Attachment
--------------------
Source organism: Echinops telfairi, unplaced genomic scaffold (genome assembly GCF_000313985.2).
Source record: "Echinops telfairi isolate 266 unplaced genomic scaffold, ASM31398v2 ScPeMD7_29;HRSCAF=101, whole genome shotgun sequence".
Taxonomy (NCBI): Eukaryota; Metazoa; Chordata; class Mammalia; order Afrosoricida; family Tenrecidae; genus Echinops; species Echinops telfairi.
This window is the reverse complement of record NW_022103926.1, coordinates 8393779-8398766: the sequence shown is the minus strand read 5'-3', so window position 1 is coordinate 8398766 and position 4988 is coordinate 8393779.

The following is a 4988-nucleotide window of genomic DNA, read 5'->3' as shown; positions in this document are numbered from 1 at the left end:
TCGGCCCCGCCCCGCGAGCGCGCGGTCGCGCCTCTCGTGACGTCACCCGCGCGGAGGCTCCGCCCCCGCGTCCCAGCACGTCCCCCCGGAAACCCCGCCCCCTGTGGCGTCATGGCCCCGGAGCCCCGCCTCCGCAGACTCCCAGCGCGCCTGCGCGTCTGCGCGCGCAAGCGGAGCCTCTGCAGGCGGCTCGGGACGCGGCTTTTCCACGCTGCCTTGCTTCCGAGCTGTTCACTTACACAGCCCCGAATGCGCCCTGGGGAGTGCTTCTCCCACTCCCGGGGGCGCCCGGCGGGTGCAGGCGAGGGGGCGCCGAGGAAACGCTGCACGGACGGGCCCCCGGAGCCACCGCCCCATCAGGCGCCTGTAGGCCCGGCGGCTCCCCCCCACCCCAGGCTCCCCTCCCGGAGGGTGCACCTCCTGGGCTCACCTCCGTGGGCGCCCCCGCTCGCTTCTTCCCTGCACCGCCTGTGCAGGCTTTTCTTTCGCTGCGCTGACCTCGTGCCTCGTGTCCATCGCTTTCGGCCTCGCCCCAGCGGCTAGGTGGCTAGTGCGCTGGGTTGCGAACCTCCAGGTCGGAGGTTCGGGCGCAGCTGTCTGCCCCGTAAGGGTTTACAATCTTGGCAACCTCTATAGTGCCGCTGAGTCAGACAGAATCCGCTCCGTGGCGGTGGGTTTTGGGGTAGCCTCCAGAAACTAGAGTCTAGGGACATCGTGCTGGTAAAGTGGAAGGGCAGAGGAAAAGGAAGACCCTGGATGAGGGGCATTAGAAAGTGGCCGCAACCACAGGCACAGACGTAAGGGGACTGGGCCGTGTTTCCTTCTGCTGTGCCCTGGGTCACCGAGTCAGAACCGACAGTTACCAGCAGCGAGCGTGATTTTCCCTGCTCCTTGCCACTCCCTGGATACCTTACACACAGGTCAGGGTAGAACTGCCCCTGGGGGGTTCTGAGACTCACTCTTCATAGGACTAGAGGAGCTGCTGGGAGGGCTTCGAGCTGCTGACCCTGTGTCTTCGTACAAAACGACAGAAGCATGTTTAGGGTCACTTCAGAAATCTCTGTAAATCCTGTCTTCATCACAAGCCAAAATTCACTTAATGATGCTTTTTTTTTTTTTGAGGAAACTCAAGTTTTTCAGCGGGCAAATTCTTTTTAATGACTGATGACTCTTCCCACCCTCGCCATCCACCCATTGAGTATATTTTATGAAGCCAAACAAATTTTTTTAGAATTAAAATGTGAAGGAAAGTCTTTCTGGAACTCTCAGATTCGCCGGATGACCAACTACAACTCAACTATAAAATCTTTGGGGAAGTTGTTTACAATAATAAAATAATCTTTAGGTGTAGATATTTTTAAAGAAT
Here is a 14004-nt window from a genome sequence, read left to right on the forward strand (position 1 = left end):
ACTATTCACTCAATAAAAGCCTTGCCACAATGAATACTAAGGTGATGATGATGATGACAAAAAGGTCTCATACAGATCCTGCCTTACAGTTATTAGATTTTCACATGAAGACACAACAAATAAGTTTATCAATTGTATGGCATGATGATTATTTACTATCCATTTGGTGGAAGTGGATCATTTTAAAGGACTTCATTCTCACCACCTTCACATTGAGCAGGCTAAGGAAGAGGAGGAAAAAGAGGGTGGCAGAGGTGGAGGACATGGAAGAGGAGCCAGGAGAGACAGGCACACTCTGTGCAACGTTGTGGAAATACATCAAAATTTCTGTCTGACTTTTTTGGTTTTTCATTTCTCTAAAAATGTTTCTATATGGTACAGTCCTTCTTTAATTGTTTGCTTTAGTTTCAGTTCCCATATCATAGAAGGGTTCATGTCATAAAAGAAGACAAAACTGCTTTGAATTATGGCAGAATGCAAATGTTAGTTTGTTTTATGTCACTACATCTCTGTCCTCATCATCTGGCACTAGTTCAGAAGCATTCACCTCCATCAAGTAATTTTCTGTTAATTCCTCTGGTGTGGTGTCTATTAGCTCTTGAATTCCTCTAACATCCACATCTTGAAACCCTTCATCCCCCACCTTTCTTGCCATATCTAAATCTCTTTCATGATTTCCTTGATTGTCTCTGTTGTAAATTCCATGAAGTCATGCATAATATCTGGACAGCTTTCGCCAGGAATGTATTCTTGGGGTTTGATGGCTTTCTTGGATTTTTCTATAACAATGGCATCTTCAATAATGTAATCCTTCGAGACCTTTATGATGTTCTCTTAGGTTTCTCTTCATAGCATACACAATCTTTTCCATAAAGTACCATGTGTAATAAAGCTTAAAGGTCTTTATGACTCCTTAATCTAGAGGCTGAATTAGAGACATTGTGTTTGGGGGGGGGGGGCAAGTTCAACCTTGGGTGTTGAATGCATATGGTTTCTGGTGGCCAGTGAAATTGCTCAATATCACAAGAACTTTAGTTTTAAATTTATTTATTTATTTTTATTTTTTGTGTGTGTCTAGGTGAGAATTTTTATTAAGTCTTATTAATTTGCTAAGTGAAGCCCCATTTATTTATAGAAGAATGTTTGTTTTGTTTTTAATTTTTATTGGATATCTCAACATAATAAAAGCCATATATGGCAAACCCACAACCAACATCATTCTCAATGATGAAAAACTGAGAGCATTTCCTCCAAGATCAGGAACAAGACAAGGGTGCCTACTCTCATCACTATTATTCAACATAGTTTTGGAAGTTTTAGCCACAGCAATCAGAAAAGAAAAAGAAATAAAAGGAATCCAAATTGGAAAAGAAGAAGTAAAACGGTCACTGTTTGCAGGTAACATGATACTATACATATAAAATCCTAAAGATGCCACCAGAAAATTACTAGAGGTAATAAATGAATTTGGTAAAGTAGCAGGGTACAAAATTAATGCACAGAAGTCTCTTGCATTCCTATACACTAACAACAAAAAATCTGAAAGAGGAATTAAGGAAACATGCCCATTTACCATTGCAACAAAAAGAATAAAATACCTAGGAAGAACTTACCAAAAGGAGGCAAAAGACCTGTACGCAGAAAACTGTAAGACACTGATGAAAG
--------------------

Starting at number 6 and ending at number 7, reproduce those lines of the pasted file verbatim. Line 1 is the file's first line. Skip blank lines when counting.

TCGGCCCCGCCCCGCGAGCGCGCGGTCGCGCCTCTCGTGACGTCACCCGCGCGGAGGCTCCGCCCCCGCGTCCCAGCACGTCCCCCCGGAAACCCCGCCCCCTGTGGCGTCATGGCCCCGGAGCCCCGCCTCCGCAGACTCCCAGCGCGCCTGCGCGTCTGCGCGCGCAAGCGGAGCCTCTGCAGGCGGCTCGGGACGCGGCTTTTCCACGCTGCCTTGCTTCCGAGCTGTTCACTTACACAGCCCCGAATGCGCCCTGGGGAGTGCTTCTCCCACTCCCGGGGGCGCCCGGCGGGTGCAGGCGAGGGGGCGCCGAGGAAACGCTGCACGGACGGGCCCCCGGAGCCACCGCCCCATCAGGCGCCTGTAGGCCCGGCGGCTCCCCCCCACCCCAGGCTCCCCTCCCGGAGGGTGCACCTCCTGGGCTCACCTCCGTGGGCGCCCCCGCTCGCTTCTTCCCTGCACCGCCTGTGCAGGCTTTTCTTTCGCTGCGCTGACCTCGTGCCTCGTGTCCATCGCTTTCGGCCTCGCCCCAGCGGCTAGGTGGCTAGTGCGCTGGGTTGCGAACCTCCAGGTCGGAGGTTCGGGCGCAGCTGTCTGCCCCGTAAGGGTTTACAATCTTGGCAACCTCTATAGTGCCGCTGAGTCAGACAGAATCCGCTCCGTGGCGGTGGGTTTTGGGGTAGCCTCCAGAAACTAGAGTCTAGGGACATCGTGCTGGTAAAGTGGAAGGGCAGAGGAAAAGGAAGACCCTGGATGAGGGGCATTAGAAAGTGGCCGCAACCACAGGCACAGACGTAAGGGGACTGGGCCGTGTTTCCTTCTGCTGTGCCCTGGGTCACCGAGTCAGAACCGACAGTTACCAGCAGCGAGCGTGATTTTCCCTGCTCCTTGCCACTCCCTGGATACCTTACACACAGGTCAGGGTAGAACTGCCCCTGGGGGGTTCTGAGACTCACTCTTCATAGGACTAGAGGAGCTGCTGGGAGGGCTTCGAGCTGCTGACCCTGTGTCTTCGTACAAAACGACAGAAGCATGTTTAGGGTCACTTCAGAAATCTCTGTAAATCCTGTCTTCATCACAAGCCAAAATTCACTTAATGATGCTTTTTTTTTTTTTGAGGAAACTCAAGTTTTTCAGCGGGCAAATTCTTTTTAATGACTGATGACTCTTCCCACCCTCGCCATCCACCCATTGAGTATATTTTATGAAGCCAAACAAATTTTTTTAGAATTAAAATGTGAAGGAAAGTCTTTCTGGAACTCTCAGATTCGCCGGATGACCAACTACAACTCAACTATAAAATCTTTGGGGAAGTTGTTTACAATAATAAAATAATCTTTAGGTGTAGATATTTTTAAAGAAT
Here is a 14004-nt window from a genome sequence, read left to right on the forward strand (position 1 = left end):